Each of us has experienced rough days and times when our mental health has taken a hit. Moments when getting through the day feel like a struggle and routine tasks seem like a burden weighing down on us. There could be pain, numbness, chaos or overwhelming emptiness, as our individual experiences of difficult days can be very diverse. But what has stood out to us as a common thread that ties these experiences together is the role of words and their influence on us.
How often have we been told, “Cheer up”, “Snap out of it”, “Stop whining”? How frequently might we have uttered these words in a genuine attempt to help a loved one?
Many of us are brought up in households where expressions of feelings are limited to “I feel good” or “I feel bad”. The focus of conversations remains on details of “what happened?” without diving into “what did you feel about what happened?” When our experience of being aware of or simply labelling our feelings has not been enriched, is it a surprise that knowing how to respond with sensitivity and empathy to another’s feelings or sometimes even our own, remains an alien concept?
The commonness of this way of speaking claims so much space in our lives that we fail to recognize the disempowering hold it could have on a person. Here is where the question of our responsibility as individuals and as members of society steps in.
The responsibility to educate ourselves, to pause before we speak, to use that pause to check with ourselves if our words are truly helpful or harmful, and to admit to ourselves that if they are indeed harmful, then they are unacceptable. Words have the potential to damage someone’s relationship with their mental health and with themselves. But they hold equal power, if not more, of having an effect of destigmatization, connection, and compassion towards people and their mental health.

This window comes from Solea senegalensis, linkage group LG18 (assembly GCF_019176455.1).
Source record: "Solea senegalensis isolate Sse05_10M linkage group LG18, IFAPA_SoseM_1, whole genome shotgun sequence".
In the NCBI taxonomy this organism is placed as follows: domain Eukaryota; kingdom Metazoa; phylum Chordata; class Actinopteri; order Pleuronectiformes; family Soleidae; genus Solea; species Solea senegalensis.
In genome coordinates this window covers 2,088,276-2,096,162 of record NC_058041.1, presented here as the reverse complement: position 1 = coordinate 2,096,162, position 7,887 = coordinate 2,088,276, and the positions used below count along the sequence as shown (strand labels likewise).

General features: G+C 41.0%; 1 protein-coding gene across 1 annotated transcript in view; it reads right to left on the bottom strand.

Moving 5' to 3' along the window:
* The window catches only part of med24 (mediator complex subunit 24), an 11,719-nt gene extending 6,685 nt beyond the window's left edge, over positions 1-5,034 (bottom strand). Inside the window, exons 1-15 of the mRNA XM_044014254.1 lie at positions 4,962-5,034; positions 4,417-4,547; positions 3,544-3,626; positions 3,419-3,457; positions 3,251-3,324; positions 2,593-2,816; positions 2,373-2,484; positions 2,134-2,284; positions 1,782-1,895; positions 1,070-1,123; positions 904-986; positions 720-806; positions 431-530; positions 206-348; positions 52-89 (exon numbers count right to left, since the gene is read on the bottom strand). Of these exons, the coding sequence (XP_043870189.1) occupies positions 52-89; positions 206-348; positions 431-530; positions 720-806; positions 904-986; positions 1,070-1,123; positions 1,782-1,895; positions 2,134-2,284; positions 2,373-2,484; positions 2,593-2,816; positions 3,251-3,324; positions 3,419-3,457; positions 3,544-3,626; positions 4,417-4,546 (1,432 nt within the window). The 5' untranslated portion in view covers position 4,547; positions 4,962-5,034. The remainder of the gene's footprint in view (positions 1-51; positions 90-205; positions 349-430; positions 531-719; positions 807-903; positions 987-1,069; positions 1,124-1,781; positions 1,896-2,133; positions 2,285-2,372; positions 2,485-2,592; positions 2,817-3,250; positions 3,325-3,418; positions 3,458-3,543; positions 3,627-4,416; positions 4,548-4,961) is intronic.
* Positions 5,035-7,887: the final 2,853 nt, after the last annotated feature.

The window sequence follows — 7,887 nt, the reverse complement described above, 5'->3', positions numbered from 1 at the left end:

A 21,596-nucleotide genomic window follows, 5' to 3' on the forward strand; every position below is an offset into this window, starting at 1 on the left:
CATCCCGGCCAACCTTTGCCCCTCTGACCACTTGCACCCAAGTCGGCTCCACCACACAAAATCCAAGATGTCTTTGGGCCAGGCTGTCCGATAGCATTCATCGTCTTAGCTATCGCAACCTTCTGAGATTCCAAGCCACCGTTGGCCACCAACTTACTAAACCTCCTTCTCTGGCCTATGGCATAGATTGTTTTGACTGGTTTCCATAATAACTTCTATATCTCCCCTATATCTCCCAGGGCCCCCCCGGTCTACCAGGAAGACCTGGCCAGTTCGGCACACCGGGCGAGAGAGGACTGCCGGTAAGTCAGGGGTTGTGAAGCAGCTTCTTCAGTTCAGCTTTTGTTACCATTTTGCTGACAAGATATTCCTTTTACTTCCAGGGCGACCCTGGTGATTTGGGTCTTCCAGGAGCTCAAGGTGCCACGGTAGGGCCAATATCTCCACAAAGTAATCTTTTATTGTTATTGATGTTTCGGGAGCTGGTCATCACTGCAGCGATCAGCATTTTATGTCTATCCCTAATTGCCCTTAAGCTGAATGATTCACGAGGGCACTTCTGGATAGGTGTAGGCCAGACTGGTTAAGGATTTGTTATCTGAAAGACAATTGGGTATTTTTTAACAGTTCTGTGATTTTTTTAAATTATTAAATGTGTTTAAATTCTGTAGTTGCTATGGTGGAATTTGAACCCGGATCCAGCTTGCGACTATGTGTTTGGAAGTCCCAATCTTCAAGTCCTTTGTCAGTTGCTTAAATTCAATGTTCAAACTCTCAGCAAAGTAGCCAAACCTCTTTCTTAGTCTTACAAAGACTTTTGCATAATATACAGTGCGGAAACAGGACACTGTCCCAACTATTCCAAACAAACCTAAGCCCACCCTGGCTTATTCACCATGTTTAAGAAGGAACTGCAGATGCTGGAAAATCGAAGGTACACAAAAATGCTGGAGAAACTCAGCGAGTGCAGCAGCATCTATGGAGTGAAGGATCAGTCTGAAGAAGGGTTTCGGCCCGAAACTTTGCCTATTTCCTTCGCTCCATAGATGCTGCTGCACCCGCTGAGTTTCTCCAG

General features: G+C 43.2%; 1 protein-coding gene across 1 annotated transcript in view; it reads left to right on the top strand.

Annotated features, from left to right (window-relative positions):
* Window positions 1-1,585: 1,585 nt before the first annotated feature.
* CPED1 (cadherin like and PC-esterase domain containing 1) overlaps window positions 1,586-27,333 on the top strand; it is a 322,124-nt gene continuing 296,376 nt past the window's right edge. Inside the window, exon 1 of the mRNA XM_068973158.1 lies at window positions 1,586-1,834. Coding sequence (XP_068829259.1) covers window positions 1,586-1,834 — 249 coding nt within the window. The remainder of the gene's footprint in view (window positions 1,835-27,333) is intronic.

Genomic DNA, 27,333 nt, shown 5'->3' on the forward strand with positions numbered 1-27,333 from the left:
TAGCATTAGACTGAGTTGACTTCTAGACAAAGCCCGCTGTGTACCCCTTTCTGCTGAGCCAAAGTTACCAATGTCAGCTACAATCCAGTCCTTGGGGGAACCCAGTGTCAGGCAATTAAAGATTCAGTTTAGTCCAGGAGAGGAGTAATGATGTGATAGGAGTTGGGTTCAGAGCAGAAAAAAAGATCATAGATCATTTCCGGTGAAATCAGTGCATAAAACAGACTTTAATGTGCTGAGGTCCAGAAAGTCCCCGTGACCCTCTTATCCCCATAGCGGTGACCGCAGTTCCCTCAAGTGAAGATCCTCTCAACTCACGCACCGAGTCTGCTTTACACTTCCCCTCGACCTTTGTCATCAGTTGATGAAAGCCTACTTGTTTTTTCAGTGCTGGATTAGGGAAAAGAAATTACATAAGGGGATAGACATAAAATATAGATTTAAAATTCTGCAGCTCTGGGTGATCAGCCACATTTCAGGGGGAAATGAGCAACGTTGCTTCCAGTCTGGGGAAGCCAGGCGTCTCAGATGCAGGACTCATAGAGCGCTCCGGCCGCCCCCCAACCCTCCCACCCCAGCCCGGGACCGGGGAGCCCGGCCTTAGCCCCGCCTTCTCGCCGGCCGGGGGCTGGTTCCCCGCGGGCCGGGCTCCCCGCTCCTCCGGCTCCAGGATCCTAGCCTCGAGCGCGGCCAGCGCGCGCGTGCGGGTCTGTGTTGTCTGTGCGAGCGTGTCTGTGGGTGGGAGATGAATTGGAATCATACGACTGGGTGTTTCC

What if we could create a resource of helpful words from individuals, for society at large?
What if these words could provide the kindness and safety that people need to receive on an emotionally rough day?
What would it feel like to know that there are people out there who care and understand what a rough day is like, and who know what to say that might help?
In response to this, we have initiated the #WeAreHere campaign that encourages the community to use the power of words by sharing their answers to the question: “What would you like to tell someone who is having an emotionally rough day?”. We hope that this repository of words would not only provide relief to someone who needs it, but would also offer a window into what helpful responses can look like. “Everything that you are is enough.”
“Be gentle with yourself. You are doing the best you can.”
“We’re with you.”
Do you want to use your words to harm, or heal? Let’s start making that choice here.
If you know someone who is having an emotionally rough day, do let them know that you care about them, and that you’re with them. If you’re having such a day yourself, do visit our platform and find support in the community’s voices.
Silence breeds stigma. Conversations break it. But using the right words in those conversations help catalyse the process of breaking it.